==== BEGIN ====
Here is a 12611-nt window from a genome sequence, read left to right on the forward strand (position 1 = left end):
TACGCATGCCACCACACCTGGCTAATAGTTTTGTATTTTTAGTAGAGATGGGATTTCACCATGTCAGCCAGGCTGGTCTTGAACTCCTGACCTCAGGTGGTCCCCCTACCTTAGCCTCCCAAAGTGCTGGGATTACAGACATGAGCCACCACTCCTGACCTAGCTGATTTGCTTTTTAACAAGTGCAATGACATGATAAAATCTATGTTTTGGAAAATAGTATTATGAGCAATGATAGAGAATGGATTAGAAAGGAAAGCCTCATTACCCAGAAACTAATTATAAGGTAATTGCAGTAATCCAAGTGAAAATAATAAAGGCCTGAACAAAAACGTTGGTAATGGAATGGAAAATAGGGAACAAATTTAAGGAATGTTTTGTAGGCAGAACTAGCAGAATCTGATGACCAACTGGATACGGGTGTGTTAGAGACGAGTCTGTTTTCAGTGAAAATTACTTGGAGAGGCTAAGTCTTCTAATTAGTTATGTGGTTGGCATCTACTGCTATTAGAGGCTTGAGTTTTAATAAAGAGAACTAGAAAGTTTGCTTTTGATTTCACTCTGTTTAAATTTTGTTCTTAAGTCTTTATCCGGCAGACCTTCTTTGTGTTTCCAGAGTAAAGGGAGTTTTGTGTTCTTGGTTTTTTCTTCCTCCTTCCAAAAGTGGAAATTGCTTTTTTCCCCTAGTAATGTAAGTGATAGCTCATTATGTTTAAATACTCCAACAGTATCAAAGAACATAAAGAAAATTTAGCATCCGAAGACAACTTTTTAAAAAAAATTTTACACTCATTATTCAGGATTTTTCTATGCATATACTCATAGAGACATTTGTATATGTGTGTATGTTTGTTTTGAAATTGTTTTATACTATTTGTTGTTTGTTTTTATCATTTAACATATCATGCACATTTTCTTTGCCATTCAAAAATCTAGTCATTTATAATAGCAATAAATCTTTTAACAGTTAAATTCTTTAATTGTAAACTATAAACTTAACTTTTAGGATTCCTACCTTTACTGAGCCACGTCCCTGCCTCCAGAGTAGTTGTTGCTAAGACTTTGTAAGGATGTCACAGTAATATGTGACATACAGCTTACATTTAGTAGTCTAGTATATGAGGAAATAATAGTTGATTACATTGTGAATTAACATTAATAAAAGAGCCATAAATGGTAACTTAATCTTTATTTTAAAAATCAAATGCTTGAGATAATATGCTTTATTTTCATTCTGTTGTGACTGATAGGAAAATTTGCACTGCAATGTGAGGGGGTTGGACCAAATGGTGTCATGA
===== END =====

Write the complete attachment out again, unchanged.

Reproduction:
Here is a 12611-nt window from a genome sequence, read left to right on the forward strand (position 1 = left end):
TACGCATGCCACCACACCTGGCTAATAGTTTTGTATTTTTAGTAGAGATGGGATTTCACCATGTCAGCCAGGCTGGTCTTGAACTCCTGACCTCAGGTGGTCCCCCTACCTTAGCCTCCCAAAGTGCTGGGATTACAGACATGAGCCACCACTCCTGACCTAGCTGATTTGCTTTTTAACAAGTGCAATGACATGATAAAATCTATGTTTTGGAAAATAGTATTATGAGCAATGATAGAGAATGGATTAGAAAGGAAAGCCTCATTACCCAGAAACTAATTATAAGGTAATTGCAGTAATCCAAGTGAAAATAATAAAGGCCTGAACAAAAACGTTGGTAATGGAATGGAAAATAGGGAACAAATTTAAGGAATGTTTTGTAGGCAGAACTAGCAGAATCTGATGACCAACTGGATACGGGTGTGTTAGAGACGAGTCTGTTTTCAGTGAAAATTACTTGGAGAGGCTAAGTCTTCTAATTAGTTATGTGGTTGGCATCTACTGCTATTAGAGGCTTGAGTTTTAATAAAGAGAACTAGAAAGTTTGCTTTTGATTTCACTCTGTTTAAATTTTGTTCTTAAGTCTTTATCCGGCAGACCTTCTTTGTGTTTCCAGAGTAAAGGGAGTTTTGTGTTCTTGGTTTTTTCTTCCTCCTTCCAAAAGTGGAAATTGCTTTTTTCCCCTAGTAATGTAAGTGATAGCTCATTATGTTTAAATACTCCAACAGTATCAAAGAACATAAAGAAAATTTAGCATCCGAAGACAACTTTTTAAAAAAAATTTTACACTCATTATTCAGGATTTTTCTATGCATATACTCATAGAGACATTTGTATATGTGTGTATGTTTGTTTTGAAATTGTTTTATACTATTTGTTGTTTGTTTTTATCATTTAACATATCATGCACATTTTCTTTGCCATTCAAAAATCTAGTCATTTATAATAGCAATAAATCTTTTAACAGTTAAATTCTTTAATTGTAAACTATAAACTTAACTTTTAGGATTCCTACCTTTACTGAGCCACGTCCCTGCCTCCAGAGTAGTTGTTGCTAAGACTTTGTAAGGATGTCACAGTAATATGTGACATACAGCTTACATTTAGTAGTCTAGTATATGAGGAAATAATAGTTGATTACATTGTGAATTAACATTAATAAAAGAGCCATAAATGGTAACTTAATCTTTATTTTAAAAATCAAATGCTTGAGATAATATGCTTTATTTTCATTCTGTTGTGACTGATAGGAAAATTTGCACTGCAATGTGAGGGGGTTGGACCAAATGGTGTCATGA